Why Plastic Surgery Is a Bad Idea
It is shockingly expensive, can result in death or disfigurement, and fails to address many of the changes that take place in one’s face. Why take such a big chance with your life and health?
In terms of your face, over time, you can look forward to multiple major changes:
Loss of skin tone, stretching and enlarging of pores, a dulling of the complexion, loss of fat. slackening of muscles. formation of deep lines and furrows and decrease in skull size. Yes, decrease in skull size. (Whenever you get too acidic, your body steals calcium from your skeleton to keep you alkaline….otherwise your kidneys die. It is the underlying cause of loss of bone density and osteoporosis. But more on that in a future post).
Plastic surgery approaches this like a tailor altering a suit. Identify the areas of excess, take suit apart, snip away excess fabric, stitch back together. The only difference is the sedation, medication bruising and swelling. Well, that’s what happens when you are treated like a suit, which of course, you are, but you are a living suit. Your fabric hurts. Not only that, but you will still have enlarged pores, dull skin and a shrinking skull. Most lines will still be there as well. (You will then have fillers recommended to you which will add an extra thousand or two to your bottom line, or rather, your surgeon’s.)
There are so many other things you can do that will benefit you systemically, working with your body rather than against it. And you will look more like you did when you were younger. Plastic surgery can make you look somewhat younger, but rarely does it make you look like yourself at a younger age. I hope you see the nuance here. Plastic surgery tends to modify your features, not put them back as they were twenty years ago. Once you have reached the point in aging where your muscles have thinned and you have lost significant facial fat, it can’t. Nor can plastic surgery remove facial lines nor perk up dull skin. So, just how young do you think you will look once the swelling goes down?
Surgery is an invasion and there are many cases of infection, adverse reactions to anesthesia, failure of tissue to heal and permanent disfigurement (there are many crucial facial nervesburied at varying
depths and even the slightest nick of a scalpel renders them permanently useless). It is also outrageously expensive and many people do not quite look like themselves following the procedure. The muscles get shortened, and although they may be tighter, they are also thinner and more flat. Contour is often lost. Restoring contour calls for facial fillers like Radiesse (calcium hydroxyapatite gel) or Juvederm (a hylaluronic acid filler).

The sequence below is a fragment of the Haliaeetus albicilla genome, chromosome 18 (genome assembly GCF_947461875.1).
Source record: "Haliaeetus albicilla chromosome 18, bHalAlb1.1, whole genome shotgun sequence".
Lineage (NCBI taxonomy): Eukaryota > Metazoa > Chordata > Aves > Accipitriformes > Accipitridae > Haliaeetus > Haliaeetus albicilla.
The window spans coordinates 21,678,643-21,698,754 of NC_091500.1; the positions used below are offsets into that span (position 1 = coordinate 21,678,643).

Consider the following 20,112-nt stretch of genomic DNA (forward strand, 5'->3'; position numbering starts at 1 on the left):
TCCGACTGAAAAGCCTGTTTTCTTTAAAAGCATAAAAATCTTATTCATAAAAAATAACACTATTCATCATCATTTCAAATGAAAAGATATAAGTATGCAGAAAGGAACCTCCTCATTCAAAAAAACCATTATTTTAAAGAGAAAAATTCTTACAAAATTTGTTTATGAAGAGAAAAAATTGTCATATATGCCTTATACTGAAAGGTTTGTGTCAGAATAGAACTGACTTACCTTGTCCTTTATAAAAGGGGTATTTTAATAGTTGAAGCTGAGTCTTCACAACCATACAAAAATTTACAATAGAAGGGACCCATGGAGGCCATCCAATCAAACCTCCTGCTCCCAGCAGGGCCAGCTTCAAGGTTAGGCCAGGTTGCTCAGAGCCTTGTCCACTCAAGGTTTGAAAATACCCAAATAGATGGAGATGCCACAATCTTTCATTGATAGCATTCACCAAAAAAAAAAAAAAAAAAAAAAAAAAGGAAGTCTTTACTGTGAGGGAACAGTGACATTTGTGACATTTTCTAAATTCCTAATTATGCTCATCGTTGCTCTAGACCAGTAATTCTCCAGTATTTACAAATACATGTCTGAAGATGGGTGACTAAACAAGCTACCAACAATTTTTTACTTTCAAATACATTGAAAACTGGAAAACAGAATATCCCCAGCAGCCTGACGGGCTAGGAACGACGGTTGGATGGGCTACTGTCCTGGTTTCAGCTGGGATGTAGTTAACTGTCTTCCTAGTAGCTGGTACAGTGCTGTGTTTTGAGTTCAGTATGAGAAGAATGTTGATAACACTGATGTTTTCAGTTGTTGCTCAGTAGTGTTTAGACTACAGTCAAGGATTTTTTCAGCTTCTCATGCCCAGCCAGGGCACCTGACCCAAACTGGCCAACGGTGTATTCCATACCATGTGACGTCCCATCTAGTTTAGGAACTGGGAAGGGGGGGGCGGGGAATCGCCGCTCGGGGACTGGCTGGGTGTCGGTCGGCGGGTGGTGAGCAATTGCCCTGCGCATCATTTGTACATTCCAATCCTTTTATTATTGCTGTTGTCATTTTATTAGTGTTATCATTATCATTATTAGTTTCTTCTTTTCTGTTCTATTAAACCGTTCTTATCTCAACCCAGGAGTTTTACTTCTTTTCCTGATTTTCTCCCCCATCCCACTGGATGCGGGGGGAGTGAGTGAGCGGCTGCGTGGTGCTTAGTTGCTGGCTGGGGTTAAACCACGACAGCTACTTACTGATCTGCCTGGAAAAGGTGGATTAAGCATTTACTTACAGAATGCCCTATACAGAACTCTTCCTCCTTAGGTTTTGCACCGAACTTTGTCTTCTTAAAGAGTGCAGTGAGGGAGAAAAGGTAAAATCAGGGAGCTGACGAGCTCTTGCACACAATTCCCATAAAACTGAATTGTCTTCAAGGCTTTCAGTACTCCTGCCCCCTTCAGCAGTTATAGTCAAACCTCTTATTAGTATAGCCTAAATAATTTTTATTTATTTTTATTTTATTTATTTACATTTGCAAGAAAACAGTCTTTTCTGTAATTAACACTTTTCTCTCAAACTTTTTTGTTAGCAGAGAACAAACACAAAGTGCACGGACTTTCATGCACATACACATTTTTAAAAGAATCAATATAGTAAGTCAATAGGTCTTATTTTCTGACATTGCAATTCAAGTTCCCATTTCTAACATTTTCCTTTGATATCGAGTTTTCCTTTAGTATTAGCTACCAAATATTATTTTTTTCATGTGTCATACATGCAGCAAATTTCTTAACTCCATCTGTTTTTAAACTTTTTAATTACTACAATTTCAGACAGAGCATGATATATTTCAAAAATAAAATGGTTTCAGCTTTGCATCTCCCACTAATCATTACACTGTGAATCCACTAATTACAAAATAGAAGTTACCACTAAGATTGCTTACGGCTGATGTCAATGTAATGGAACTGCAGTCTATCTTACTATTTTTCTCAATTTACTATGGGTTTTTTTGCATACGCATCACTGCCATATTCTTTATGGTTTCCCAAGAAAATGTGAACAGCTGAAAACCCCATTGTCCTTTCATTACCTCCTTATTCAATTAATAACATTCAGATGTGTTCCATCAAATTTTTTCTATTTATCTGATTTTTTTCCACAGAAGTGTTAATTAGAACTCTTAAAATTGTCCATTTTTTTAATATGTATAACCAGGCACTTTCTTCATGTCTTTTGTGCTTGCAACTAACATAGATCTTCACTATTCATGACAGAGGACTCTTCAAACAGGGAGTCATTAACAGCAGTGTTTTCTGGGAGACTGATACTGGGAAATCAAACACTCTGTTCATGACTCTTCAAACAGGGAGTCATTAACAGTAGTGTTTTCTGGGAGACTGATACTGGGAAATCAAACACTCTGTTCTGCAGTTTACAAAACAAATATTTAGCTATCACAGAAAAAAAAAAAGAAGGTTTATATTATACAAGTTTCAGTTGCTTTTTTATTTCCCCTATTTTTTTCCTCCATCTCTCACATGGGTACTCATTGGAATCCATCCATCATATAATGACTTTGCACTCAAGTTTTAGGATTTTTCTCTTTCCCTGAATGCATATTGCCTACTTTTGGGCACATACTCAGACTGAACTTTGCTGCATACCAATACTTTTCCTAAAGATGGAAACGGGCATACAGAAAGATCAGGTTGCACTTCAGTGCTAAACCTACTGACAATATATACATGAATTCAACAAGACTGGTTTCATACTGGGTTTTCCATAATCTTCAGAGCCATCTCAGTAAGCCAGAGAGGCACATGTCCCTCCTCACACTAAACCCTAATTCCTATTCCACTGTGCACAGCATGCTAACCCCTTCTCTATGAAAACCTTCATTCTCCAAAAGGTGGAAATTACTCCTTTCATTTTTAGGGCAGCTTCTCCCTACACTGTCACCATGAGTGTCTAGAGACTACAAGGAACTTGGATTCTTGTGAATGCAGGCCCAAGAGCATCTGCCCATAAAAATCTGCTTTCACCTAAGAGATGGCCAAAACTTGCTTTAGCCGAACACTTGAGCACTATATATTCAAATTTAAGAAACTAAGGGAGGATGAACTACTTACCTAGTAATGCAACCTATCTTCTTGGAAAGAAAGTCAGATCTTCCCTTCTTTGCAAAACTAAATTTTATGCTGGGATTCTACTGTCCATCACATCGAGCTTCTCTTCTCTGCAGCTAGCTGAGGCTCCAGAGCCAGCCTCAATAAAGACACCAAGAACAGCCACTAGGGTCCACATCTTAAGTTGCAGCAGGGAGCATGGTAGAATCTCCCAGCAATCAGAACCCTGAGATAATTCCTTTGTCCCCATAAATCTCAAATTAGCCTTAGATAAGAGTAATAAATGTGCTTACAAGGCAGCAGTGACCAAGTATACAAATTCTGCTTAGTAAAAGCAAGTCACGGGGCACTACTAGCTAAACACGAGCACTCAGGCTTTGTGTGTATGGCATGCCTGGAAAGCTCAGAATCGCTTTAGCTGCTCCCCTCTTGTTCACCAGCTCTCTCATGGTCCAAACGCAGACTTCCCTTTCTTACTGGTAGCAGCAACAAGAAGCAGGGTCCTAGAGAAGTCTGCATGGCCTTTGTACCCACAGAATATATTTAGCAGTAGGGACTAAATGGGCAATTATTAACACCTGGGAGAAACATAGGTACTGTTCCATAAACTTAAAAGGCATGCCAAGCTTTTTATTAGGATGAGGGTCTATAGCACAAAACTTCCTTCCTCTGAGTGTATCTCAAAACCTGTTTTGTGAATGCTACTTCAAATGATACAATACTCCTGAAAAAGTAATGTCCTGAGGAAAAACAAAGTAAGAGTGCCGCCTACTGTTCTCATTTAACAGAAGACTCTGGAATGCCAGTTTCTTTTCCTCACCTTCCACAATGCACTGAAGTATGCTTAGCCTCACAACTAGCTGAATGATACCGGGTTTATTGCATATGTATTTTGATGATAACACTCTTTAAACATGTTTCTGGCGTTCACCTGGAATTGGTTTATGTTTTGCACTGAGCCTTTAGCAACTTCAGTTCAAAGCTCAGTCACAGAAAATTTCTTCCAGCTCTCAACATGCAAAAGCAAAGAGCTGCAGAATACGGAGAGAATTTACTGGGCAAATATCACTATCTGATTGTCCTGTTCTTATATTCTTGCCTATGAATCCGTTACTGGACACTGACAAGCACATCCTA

(Look for a future post centering on fillers. They are interesting and can be very helpful for certain problems for those seeking a moderately priced quick fix.)
The best approach is actually facial exercises. and I will tell you why. By using facial exercises, you create a piezoelectrical effect which helps to preserve the bone density of your skull which means that your facial skin will continue to fit and not hang in saggy pouches.
Piezoelectricity (pronounced /piˌeɪzoʊˌilɛkˈtrɪsɪti/) is the charge which accumulates in certain solid materials (notably crystals, certain ceramics, and biological matter such as bone, DNA and various proteins) in response to applied mechanical strain. The word piezoelectricity means electricity resulting from pressure. It is derived from the Greek piezo or piezein (πιέζειν), which means to squeeze or press, and electric or electron (ήλεκτρον), which stands for amber – an ancient source of electric charge. Piezoelectricity is the direct result of the piezoelectric effect.
(definition courtesy of Wikipedia)
And facial exercises are quite inexpensive to learn. There are all kinds of books, videos and teachers out there for you to choose from.